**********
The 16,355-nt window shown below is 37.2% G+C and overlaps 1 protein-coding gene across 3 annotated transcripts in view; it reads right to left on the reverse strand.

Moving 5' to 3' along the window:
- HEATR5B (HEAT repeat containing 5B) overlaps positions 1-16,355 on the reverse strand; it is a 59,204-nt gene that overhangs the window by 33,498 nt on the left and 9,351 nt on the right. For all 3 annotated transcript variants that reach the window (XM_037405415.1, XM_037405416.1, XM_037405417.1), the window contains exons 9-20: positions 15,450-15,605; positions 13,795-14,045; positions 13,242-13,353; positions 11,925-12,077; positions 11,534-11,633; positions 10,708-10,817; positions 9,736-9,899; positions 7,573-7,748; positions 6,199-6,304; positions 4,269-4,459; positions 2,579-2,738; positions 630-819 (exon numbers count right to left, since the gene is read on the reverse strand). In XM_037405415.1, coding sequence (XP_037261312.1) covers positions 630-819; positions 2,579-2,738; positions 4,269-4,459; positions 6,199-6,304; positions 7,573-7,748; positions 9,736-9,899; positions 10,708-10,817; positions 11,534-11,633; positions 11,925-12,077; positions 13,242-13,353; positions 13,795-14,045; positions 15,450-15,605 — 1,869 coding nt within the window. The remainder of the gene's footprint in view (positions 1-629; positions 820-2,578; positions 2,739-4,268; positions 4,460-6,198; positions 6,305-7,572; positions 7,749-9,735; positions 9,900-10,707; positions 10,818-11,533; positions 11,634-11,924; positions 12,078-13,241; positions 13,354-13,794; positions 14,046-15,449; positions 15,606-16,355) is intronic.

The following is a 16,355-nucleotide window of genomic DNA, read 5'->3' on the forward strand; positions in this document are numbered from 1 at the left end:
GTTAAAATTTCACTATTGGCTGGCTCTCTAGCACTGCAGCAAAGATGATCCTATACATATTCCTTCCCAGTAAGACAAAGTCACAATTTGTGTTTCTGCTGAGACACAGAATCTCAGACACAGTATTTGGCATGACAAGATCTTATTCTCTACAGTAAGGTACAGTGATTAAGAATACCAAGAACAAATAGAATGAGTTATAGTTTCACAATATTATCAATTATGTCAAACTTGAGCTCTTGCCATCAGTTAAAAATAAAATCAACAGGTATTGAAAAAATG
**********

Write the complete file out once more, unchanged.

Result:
The 16,355-nt window shown below is 37.2% G+C and overlaps 1 protein-coding gene across 3 annotated transcripts in view; it reads right to left on the reverse strand.

Moving 5' to 3' along the window:
- HEATR5B (HEAT repeat containing 5B) overlaps positions 1-16,355 on the reverse strand; it is a 59,204-nt gene that overhangs the window by 33,498 nt on the left and 9,351 nt on the right. For all 3 annotated transcript variants that reach the window (XM_037405415.1, XM_037405416.1, XM_037405417.1), the window contains exons 9-20: positions 15,450-15,605; positions 13,795-14,045; positions 13,242-13,353; positions 11,925-12,077; positions 11,534-11,633; positions 10,708-10,817; positions 9,736-9,899; positions 7,573-7,748; positions 6,199-6,304; positions 4,269-4,459; positions 2,579-2,738; positions 630-819 (exon numbers count right to left, since the gene is read on the reverse strand). In XM_037405415.1, coding sequence (XP_037261312.1) covers positions 630-819; positions 2,579-2,738; positions 4,269-4,459; positions 6,199-6,304; positions 7,573-7,748; positions 9,736-9,899; positions 10,708-10,817; positions 11,534-11,633; positions 11,925-12,077; positions 13,242-13,353; positions 13,795-14,045; positions 15,450-15,605 — 1,869 coding nt within the window. The remainder of the gene's footprint in view (positions 1-629; positions 820-2,578; positions 2,739-4,268; positions 4,460-6,198; positions 6,305-7,572; positions 7,749-9,735; positions 9,900-10,707; positions 10,818-11,533; positions 11,634-11,924; positions 12,078-13,241; positions 13,354-13,794; positions 14,046-15,449; positions 15,606-16,355) is intronic.

The following is a 16,355-nucleotide window of genomic DNA, read 5'->3' on the forward strand; positions in this document are numbered from 1 at the left end:
GTTAAAATTTCACTATTGGCTGGCTCTCTAGCACTGCAGCAAAGATGATCCTATACATATTCCTTCCCAGTAAGACAAAGTCACAATTTGTGTTTCTGCTGAGACACAGAATCTCAGACACAGTATTTGGCATGACAAGATCTTATTCTCTACAGTAAGGTACAGTGATTAAGAATACCAAGAACAAATAGAATGAGTTATAGTTTCACAATATTATCAATTATGTCAAACTTGAGCTCTTGCCATCAGTTAAAAATAAAATCAACAGGTATTGAAAAAATG